Content Management Systems

23 February 2011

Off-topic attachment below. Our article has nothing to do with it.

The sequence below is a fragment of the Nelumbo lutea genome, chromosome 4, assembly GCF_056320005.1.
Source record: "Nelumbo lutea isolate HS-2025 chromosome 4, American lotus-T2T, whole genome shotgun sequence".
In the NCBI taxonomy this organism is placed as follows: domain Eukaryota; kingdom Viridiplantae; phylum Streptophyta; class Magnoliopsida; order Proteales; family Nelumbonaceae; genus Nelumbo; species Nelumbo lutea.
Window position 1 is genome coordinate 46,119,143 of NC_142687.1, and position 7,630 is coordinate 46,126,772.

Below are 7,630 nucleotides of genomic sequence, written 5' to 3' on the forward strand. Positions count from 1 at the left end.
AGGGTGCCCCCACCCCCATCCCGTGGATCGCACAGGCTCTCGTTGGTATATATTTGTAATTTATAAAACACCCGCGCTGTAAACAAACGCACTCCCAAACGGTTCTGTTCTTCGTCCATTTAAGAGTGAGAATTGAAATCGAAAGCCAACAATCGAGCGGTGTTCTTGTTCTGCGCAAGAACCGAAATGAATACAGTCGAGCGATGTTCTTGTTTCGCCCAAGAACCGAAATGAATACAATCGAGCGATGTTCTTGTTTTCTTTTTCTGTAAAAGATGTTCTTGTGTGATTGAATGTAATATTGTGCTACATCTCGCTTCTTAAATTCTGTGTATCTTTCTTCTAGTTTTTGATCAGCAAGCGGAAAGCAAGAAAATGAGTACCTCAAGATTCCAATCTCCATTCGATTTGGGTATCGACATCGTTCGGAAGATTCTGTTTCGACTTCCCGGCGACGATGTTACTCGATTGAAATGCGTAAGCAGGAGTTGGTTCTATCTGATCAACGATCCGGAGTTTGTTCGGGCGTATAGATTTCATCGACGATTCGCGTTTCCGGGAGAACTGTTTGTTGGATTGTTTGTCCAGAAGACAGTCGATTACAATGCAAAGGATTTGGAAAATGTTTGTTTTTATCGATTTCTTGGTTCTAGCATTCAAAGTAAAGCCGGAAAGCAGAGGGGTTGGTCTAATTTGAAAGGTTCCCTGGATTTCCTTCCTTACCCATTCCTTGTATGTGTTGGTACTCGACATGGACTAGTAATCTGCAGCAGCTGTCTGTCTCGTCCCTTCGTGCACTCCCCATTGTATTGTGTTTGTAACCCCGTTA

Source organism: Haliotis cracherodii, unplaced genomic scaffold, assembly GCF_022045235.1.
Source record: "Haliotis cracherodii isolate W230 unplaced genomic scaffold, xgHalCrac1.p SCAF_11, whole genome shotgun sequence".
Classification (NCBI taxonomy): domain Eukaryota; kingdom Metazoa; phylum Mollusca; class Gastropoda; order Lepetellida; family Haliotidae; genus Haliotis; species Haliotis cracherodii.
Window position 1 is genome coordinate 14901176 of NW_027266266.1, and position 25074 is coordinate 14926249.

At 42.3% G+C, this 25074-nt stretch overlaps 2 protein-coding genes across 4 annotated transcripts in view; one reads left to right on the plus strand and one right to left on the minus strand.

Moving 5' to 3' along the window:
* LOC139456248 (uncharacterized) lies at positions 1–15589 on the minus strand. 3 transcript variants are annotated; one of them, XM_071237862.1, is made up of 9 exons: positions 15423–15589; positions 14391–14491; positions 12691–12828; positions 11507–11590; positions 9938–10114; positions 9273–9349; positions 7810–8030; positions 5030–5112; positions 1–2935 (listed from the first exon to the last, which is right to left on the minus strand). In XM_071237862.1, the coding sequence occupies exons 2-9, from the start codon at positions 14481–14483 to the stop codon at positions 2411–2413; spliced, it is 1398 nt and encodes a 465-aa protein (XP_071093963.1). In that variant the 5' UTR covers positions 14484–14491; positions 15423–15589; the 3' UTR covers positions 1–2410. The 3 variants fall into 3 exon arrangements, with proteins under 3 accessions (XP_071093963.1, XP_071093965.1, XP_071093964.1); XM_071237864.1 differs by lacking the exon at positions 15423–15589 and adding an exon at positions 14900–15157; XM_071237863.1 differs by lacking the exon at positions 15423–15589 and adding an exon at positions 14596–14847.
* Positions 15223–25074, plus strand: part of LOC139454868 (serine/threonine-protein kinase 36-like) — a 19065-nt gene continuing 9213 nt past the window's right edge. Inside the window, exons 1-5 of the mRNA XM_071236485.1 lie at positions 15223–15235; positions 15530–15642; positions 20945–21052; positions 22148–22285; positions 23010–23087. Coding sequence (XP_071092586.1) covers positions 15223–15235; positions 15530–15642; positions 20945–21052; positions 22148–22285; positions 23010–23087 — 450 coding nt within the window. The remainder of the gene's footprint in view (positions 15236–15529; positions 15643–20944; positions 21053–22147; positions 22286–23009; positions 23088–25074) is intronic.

Different CMS SystemsContent management systems (CMS) have been on my mind for a while now. Several months to be exact. A content management system for the web is a system for publishers, producers of content, to easily distribute content without needing a PhD in computer science. Allowing the producer of the content to focus on the content not the technology. Once a CMS is setup a publisher just logs in to a private admin area to add content. Adding content in most cases is as easy as updating your status on Facebook. Content Management On The Brain The reason I have been thinking about and playing around with different content management systems is I have had this good guy bad guy thing going on. As a programmer I have always just felt managing content is for non-programmers. If I need to create a new web page I will just open up a text editor and build that page with my programing skills. Who needs that extra layer of fluff? I have used almost every CMS on the market in the past for client work and personal blogs. I always felt they were great if the primary user was not a technical person. Over the last few months I have had this unexplainable urge to prove to myself that I need a content management. I have been on a quest to find a CMS that speaks to me. Diving deep into each CMS offering in search of a CMS that delivers the flexibility I need as a “programing power house” while at the same time giving me features and interfaces to manage my content in a more effective way. I spent a great deal of time with Wordpress, PyrosCMS, ExpressionEngine, Drupal, Joomla, and FuelCMS. Almost all these content management systems provided really nice ways to build pages, and a blog (which I am sure is a majority of the CMS market). They all had their pros and cons for customizing into a platform to run my web empire. On several occasions I concluded I was just going to write my own CMS (like every web developer does) but then realized there is a lot to it, hat tip to all you CMS developers out there. Then I went into a phase of “I will just build whatever I need on top of which ever CMS I choose, and maybe contribute the code back to the community”. This was a great idea but felt like there was too much custom hacking going on for the commercial products I manage. Finally, I fully committed to Expression Engine (EE), the only commercial, non-free, CMS of the bunch. I have been playing with EE for years but always thought it was not suited for my particular needs. I was pretty wrong about that. EE is the most flexible and robust CMS I have ever used. Its channeling system, templating system, and asset manager really allows me to build web applications the way I want and not structured around some restricted way of doing things the CMS developer chose. My team and I at Skyclerk recently fully converted our public marketing site to EE. We are very proud of what we completed and are very excited about the flexibility EE will offer for us to grow in the future.
 
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